But I wonder if we have got religion, spirituality, faith traditions wrong. Or at least Christianity, the way of Jesus Christ all wrong, when we think of as a system of explanation. Or an answer to the unanswerable. Because when Jesus replies, he doesn’t respond in kind. He doesn’t say, “well, in the resurrection, husband A will have every second weekend. Husband B will have summer break, and husband C will have major holidays like Passover and Yom Kippur. Jesus responds like this: “Those who belong to this age,” he says, “they marry and are given in marriage; but those who are considered worthy of that age and in the resurrection of the dead neither marry nor are given in marriage. Indeed they cannot die anymore, because they are like angels and are children of God, being children of the resurrection.”

 You see, for the ancients, marriage was all about procreation, having babies, and continuing the family line. No need for that if there’s no death. Like the apostle Paul who says in in I Corinthians 15, that right now we “see through a glass darkly.” That death, and life after it is ultimately a mystery. One we can only scratch the surface of. The age to come that Jesus describes is a transformation which doesn't fit into any of our old ways of thinking. In teaching the resurrection, God’s future, full life with God beyond this life. Jesus doesn’t offer a simple answer or an explanation. He doesn’t offer an easy to digest pamphlet or program. Because if there’s life beyond death, it’s nothing like the life we experience now. It’s beyond our speculation.

            Speculation or not, though, Jesus still teaches about the resurrection of the dead. The Apostles’ Creed, which we say every second Sunday here says “I believe in the resurrection of the body/and the life ever lasting. And our own beloved United Church of Canada’s New Creed from the 1960’s says “in life, in death, in life beyond death, God is with us.” The resurrection of Jesus Christ is at the heart of Christian faith. That Jesus who underwent death, was somehow raised to new life. And this is reason we believe that somehow there is the possibility for life that goes even beyond the obvious end point of death. We believe there is hope.

            But here’s the thing. Jesus holds this hope. But he doesn’t build it on speculation. Or airtight evidence. Or common sense, or all the bestseller books in the world. “The fact that the dead are raised,” Jesus says, “Moses himself showed in the story about the burning bush, where he speaks of the Lord as the God of Abraham, the God of Isaac, and the God of Jacob. Now, he is God not of the dead; but of the living, for to him; all of them are alive.” If you remember, in the Old Testament, God speaks to Moses through a bush that is on fire. And God identifies herself as the God of Abraham, Isaac, and Jacob. I mean, this does nothing to provide evidence for the resurrection of the dead. But Jesus is saying that the unbreakable relationship that God had established with each of them is the proof. He has been so faithful to them in life, the promise, the relationship so strong and unbreakable. That it penetrates the darkness of the grave. It extends to them in death. “He is God not of the dead, but of the living.” Resurrection is all about God.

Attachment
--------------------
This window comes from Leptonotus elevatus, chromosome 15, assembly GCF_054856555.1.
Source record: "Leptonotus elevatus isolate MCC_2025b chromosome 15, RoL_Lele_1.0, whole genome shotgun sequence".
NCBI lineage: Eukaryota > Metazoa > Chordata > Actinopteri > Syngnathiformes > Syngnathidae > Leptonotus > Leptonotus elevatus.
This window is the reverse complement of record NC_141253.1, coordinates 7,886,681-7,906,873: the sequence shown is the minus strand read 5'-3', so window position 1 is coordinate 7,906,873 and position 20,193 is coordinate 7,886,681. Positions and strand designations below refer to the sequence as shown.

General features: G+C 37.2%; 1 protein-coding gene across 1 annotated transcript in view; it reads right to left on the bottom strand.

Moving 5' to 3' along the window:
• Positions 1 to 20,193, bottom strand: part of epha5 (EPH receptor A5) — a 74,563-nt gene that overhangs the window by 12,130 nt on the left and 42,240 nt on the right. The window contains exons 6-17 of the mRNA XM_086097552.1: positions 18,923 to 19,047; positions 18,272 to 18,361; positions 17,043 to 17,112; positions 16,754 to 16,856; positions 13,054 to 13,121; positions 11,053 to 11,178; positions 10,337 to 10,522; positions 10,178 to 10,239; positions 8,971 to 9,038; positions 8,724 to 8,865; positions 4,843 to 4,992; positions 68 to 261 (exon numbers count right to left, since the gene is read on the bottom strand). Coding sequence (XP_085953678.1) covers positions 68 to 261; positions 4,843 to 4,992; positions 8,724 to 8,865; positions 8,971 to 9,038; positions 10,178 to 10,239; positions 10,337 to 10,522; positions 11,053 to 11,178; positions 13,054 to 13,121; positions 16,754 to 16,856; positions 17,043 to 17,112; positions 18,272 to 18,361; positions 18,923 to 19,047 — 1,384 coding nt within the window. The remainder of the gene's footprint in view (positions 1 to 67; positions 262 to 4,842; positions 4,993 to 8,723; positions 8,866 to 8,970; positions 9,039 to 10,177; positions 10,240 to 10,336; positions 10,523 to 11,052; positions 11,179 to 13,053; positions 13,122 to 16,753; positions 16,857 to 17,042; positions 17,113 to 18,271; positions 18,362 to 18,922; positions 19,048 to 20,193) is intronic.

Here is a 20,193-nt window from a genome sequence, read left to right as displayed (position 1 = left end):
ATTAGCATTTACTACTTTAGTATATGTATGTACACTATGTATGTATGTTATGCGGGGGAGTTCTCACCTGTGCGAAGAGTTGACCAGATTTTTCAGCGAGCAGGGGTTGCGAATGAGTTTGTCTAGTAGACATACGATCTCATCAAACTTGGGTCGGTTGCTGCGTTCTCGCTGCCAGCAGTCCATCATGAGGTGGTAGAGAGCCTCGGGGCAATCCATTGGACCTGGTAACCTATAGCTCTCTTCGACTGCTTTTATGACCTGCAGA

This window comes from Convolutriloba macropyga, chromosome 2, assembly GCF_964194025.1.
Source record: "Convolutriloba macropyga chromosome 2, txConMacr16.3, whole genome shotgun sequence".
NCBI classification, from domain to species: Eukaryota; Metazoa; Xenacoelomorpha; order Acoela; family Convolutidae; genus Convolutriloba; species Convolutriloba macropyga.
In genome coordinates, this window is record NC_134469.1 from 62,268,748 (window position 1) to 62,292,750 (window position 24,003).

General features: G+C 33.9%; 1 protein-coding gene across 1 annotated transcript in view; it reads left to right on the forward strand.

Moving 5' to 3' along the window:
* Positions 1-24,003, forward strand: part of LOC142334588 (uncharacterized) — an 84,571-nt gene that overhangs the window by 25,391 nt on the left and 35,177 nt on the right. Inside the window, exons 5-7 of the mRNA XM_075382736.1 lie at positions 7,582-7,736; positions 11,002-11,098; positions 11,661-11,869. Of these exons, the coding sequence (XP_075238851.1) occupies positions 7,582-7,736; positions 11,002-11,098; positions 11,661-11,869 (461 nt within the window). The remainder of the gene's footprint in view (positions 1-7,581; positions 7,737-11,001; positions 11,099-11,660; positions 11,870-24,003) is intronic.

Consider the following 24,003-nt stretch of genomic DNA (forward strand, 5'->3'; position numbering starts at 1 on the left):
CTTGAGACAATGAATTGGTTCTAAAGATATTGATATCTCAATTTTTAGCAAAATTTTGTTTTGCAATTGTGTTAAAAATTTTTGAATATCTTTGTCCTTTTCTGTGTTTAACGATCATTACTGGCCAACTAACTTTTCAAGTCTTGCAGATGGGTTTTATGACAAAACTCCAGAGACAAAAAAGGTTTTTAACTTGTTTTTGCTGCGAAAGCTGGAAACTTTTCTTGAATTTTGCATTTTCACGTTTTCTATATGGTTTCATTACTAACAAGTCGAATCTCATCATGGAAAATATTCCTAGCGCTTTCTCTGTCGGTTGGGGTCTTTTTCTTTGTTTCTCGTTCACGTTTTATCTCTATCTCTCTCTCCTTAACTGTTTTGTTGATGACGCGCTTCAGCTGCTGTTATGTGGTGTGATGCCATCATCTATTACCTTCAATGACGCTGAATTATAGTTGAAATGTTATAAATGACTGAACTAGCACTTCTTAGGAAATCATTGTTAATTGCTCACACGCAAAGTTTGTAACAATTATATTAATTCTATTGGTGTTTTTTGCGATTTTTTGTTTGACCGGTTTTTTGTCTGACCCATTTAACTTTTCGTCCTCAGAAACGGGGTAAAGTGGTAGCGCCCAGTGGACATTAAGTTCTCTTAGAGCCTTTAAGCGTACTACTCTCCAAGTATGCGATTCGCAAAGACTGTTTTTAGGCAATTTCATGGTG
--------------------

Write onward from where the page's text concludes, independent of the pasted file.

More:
Resurrection is all about God. It’s not about us having a blueprint for the future. It’s not a theory, or an explanation. It’s not about us having faith in the immortality of the soul, or that there is a better place when we die. Resurrection in the end is all about God. And the power of God’s love. This is what we believe we have seen in the life, death, and resurrection of Jesus. God is a determined lover who will not let the beloved go. God’s measureless love that will not be broken by death. Will not be confounded by human systems. Will not be destroyed by the pangs of sorrow or by the sands of time. What ever happens to us when we die is an ultimate mystery. But we believe in the resurrection because we believe in a God whose power for life can not be stopped. And will ultimately win out over every other fallen power in this world, and even over the power of death.

“Whither do we go?” Even though we go down to the dust, we shall sing God’s praise. The God of Abraham, the God of Isaac, and Jacob. Miriam and Moses. The God of new life, second chances. The God whose love penetrates and brings light even to death. The God we meet in Jesus Christ. We believe in resurrection not because it's a fact, a theory, an answer or a given. We believe in resurrection because our God is a God of the living, and not of the dead.